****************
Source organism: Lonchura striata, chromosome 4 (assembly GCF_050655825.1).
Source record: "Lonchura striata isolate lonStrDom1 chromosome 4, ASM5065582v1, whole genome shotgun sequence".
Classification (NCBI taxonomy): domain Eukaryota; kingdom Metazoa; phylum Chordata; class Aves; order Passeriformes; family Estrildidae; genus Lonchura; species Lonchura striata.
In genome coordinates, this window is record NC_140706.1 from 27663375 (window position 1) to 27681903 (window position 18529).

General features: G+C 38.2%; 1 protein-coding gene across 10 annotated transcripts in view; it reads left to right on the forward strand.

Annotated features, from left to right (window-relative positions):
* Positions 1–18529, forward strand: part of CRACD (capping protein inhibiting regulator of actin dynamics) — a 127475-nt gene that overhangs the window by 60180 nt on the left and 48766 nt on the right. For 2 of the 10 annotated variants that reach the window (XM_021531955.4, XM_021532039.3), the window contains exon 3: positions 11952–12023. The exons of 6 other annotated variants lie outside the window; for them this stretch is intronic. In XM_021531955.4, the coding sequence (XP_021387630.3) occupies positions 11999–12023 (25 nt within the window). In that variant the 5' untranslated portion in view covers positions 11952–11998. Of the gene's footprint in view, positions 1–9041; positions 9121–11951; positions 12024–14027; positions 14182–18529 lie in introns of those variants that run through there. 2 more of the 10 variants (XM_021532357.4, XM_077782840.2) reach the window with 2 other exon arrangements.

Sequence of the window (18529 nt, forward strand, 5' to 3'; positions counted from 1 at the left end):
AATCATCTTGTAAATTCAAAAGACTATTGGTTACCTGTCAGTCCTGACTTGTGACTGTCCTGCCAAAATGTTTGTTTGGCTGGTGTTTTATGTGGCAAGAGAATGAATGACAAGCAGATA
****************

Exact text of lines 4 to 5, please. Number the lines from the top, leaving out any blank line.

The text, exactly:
In genome coordinates, this window is record NC_140706.1 from 27663375 (window position 1) to 27681903 (window position 18529).

General features: G+C 38.2%; 1 protein-coding gene across 10 annotated transcripts in view; it reads left to right on the forward strand.